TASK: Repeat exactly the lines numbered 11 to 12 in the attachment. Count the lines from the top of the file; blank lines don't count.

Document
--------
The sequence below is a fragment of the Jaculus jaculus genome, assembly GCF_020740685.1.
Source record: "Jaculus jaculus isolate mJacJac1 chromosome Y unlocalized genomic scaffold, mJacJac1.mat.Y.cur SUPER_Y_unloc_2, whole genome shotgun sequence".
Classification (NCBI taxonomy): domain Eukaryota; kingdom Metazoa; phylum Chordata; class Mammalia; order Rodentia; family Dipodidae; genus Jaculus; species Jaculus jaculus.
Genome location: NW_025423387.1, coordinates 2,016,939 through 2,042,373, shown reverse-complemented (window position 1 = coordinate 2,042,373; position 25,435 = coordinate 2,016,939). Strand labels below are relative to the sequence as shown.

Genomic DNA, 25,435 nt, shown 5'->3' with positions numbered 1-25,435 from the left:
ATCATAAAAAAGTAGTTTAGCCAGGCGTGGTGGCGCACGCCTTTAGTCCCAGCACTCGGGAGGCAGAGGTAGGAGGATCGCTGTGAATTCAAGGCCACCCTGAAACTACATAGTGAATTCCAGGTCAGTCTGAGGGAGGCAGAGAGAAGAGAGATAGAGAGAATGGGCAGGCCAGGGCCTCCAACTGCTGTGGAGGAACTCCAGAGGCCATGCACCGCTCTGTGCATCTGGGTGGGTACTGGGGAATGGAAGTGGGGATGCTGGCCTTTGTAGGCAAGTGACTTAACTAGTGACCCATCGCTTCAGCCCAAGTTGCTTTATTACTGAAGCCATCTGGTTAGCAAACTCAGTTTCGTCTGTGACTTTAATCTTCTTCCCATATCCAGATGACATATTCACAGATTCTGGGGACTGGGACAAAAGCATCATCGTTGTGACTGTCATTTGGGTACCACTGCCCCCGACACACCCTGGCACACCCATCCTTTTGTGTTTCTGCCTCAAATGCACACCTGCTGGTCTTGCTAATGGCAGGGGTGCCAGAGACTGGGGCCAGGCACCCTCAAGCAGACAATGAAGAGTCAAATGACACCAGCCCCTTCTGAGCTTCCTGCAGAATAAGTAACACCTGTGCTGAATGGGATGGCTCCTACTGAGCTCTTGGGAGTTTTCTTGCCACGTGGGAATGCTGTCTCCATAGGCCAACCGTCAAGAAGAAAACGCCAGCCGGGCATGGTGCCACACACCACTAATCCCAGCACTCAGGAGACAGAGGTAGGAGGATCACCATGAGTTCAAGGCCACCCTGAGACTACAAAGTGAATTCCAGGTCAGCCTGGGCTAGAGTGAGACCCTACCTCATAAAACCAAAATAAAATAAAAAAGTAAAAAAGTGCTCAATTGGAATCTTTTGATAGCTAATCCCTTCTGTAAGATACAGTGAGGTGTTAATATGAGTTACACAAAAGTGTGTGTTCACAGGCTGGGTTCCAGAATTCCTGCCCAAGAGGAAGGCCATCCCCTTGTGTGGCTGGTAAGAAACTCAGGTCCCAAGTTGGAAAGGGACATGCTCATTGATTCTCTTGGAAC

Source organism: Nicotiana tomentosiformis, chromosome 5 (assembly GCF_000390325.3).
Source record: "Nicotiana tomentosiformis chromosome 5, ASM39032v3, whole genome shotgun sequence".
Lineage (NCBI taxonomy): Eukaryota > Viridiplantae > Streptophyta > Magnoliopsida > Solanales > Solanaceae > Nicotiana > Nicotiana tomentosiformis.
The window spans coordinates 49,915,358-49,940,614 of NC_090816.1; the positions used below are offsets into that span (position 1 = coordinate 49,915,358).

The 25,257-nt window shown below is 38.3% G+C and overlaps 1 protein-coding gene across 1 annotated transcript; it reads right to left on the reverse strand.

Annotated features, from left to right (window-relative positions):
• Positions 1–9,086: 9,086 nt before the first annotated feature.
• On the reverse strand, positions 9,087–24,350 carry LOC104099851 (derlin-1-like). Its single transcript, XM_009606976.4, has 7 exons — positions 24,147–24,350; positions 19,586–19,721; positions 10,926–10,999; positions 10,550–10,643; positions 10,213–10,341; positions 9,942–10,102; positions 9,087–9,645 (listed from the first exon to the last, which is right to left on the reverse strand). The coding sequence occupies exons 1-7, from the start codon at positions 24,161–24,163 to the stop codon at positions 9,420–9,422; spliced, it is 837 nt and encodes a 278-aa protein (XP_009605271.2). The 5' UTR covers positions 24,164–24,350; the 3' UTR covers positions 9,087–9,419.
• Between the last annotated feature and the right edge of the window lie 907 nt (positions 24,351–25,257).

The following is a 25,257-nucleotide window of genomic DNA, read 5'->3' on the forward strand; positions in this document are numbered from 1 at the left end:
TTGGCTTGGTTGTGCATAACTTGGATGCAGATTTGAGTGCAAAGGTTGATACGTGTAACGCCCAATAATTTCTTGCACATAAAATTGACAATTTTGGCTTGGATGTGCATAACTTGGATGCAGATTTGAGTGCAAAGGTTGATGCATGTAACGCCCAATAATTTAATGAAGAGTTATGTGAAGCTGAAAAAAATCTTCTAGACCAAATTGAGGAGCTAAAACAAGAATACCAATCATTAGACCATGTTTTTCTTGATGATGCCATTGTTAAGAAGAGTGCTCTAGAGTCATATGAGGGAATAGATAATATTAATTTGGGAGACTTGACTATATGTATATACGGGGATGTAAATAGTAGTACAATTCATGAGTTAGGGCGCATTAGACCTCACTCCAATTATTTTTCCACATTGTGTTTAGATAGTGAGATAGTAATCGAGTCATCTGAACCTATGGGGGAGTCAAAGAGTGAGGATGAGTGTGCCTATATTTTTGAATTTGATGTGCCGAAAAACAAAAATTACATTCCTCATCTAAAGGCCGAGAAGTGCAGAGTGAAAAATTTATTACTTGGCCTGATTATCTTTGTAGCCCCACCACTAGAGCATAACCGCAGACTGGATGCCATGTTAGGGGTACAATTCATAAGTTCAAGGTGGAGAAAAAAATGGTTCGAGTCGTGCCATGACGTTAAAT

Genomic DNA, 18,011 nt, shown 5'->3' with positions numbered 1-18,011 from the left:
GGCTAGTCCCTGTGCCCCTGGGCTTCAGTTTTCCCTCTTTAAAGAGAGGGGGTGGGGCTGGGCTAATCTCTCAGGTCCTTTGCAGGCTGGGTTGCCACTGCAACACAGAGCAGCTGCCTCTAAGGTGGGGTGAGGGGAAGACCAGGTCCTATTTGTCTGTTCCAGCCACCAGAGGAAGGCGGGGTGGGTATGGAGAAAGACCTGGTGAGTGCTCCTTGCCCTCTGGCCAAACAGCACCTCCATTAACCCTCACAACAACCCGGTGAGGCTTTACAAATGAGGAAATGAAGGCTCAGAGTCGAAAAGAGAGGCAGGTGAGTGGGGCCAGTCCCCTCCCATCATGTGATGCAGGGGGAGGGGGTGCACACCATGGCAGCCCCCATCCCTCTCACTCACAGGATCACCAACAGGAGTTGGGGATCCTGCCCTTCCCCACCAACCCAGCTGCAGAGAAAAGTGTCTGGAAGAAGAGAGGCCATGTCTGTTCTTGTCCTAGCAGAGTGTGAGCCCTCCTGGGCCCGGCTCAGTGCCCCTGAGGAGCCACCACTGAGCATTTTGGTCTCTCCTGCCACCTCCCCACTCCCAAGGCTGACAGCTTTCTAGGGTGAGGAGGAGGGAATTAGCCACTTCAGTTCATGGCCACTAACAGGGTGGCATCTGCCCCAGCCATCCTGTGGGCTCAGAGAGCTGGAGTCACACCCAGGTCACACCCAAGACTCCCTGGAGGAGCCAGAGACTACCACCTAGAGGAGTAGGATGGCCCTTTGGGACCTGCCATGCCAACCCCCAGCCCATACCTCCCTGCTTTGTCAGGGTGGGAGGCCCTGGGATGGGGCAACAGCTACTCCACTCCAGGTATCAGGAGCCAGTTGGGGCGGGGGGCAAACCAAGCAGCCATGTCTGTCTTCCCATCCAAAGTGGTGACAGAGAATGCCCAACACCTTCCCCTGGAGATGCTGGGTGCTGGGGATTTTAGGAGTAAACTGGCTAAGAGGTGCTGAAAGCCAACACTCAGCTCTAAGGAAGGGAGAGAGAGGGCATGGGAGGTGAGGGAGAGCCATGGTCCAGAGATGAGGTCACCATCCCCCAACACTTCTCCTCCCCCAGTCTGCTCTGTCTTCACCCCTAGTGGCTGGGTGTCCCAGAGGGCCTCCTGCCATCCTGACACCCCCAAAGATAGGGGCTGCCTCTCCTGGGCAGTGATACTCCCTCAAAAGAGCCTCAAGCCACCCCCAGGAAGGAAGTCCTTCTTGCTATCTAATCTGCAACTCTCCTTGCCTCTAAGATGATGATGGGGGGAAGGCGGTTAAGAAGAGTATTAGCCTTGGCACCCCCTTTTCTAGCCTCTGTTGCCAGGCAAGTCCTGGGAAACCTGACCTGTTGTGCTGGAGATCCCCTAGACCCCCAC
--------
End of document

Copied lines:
The 25,257-nt window shown below is 38.3% G+C and overlaps 1 protein-coding gene across 1 annotated transcript; it reads right to left on the reverse strand.

Annotated features, from left to right (window-relative positions):